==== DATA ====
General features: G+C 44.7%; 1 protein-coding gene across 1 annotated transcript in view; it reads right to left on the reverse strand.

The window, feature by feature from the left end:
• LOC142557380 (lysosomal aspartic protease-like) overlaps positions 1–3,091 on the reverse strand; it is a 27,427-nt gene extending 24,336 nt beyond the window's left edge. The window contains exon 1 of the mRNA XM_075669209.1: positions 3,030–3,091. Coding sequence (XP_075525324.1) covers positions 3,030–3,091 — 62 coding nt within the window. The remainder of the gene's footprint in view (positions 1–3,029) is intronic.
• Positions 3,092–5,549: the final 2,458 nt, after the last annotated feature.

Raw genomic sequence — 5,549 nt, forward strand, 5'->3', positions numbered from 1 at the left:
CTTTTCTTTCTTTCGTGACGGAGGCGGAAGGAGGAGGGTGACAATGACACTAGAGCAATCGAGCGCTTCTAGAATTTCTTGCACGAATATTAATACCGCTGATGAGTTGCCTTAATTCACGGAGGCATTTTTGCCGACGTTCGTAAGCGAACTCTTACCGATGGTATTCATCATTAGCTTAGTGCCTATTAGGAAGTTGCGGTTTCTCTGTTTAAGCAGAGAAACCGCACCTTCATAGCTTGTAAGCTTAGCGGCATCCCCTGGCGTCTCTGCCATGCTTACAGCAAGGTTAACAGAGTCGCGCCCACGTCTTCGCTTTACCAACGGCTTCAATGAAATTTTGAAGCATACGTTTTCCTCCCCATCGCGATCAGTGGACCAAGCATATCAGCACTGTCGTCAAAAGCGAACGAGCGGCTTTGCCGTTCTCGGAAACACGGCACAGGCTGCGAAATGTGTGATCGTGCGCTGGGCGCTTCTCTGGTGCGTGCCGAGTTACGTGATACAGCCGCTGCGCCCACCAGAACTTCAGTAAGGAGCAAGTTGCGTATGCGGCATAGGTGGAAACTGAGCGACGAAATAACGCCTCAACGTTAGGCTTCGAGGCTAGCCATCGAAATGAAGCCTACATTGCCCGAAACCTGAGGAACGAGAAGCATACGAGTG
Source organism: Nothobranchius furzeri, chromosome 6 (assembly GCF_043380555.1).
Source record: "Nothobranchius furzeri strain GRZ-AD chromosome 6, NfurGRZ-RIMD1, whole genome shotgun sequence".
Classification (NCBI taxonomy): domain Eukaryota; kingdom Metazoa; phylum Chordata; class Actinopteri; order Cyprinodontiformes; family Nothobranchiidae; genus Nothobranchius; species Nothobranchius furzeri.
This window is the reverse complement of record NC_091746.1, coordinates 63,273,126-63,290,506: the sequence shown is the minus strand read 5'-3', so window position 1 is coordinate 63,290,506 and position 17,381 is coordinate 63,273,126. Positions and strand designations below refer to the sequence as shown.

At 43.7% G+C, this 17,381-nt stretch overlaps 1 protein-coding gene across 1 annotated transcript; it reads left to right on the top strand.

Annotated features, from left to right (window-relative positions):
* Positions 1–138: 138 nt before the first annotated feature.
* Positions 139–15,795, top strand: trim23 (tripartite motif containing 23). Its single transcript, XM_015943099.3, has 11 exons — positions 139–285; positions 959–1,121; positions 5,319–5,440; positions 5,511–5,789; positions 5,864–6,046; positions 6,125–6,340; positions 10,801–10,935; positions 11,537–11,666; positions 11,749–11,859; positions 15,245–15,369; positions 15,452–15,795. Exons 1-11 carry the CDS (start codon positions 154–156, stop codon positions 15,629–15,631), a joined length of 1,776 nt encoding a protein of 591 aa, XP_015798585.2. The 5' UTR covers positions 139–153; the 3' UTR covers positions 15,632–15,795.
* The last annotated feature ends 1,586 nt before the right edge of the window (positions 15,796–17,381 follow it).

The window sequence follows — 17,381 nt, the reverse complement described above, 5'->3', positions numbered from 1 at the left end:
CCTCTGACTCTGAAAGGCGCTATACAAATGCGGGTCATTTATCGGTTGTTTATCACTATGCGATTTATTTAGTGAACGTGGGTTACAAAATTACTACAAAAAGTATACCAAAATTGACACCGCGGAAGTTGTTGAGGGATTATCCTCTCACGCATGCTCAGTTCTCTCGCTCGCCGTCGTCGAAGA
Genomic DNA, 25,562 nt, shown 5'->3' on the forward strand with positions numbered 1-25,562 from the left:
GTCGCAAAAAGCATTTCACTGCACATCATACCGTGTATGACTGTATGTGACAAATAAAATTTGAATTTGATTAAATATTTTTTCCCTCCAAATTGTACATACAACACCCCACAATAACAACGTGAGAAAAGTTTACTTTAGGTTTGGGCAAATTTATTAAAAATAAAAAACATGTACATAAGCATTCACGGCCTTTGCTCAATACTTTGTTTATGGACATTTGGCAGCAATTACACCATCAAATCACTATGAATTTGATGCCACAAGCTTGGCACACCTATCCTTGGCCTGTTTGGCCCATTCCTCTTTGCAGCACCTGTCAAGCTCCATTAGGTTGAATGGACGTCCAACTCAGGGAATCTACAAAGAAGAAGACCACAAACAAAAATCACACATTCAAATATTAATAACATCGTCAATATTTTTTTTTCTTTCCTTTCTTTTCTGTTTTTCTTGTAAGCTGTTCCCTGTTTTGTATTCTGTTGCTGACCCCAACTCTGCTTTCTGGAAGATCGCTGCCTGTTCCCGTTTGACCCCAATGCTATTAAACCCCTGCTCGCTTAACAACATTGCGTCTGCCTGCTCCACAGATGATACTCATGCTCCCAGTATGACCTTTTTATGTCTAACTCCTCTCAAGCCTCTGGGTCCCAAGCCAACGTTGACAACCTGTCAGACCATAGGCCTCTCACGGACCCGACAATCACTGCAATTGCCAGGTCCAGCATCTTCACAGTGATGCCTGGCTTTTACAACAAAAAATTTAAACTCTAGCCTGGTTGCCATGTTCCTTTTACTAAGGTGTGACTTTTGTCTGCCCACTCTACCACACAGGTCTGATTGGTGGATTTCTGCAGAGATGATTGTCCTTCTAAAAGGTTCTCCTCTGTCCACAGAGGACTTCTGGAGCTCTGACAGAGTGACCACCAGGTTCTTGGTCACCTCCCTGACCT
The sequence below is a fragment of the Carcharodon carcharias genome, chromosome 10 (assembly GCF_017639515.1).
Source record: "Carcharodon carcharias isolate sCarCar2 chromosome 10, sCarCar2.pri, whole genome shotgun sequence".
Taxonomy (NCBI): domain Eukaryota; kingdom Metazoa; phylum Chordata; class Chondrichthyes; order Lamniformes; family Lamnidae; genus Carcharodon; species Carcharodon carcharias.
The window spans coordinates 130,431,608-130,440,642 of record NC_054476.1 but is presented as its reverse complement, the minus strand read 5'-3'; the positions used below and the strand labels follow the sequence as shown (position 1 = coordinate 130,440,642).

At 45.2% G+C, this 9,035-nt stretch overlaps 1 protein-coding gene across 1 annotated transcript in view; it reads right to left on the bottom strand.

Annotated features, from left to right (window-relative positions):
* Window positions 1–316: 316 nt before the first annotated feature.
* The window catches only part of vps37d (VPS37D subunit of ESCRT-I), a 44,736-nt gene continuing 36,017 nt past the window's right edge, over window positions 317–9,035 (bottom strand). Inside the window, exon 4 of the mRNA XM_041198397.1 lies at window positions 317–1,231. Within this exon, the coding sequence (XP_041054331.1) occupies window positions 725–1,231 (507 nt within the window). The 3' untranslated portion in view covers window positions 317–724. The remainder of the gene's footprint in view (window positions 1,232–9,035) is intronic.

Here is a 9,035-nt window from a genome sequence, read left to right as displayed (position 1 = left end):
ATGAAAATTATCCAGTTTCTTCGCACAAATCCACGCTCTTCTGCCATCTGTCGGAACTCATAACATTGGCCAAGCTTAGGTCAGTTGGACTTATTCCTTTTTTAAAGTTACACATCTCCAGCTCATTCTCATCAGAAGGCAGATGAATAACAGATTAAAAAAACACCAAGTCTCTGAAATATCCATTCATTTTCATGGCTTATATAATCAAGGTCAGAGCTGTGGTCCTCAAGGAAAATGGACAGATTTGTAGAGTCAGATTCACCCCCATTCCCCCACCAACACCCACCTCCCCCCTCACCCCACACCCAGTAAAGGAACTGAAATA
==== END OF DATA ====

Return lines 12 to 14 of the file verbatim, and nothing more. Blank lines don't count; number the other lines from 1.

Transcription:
Annotated features, from left to right (window-relative positions):
* Positions 1–138: 138 nt before the first annotated feature.
* Positions 139–15,795, top strand: trim23 (tripartite motif containing 23). Its single transcript, XM_015943099.3, has 11 exons — positions 139–285; positions 959–1,121; positions 5,319–5,440; positions 5,511–5,789; positions 5,864–6,046; positions 6,125–6,340; positions 10,801–10,935; positions 11,537–11,666; positions 11,749–11,859; positions 15,245–15,369; positions 15,452–15,795. Exons 1-11 carry the CDS (start codon positions 154–156, stop codon positions 15,629–15,631), a joined length of 1,776 nt encoding a protein of 591 aa, XP_015798585.2. The 5' UTR covers positions 139–153; the 3' UTR covers positions 15,632–15,795.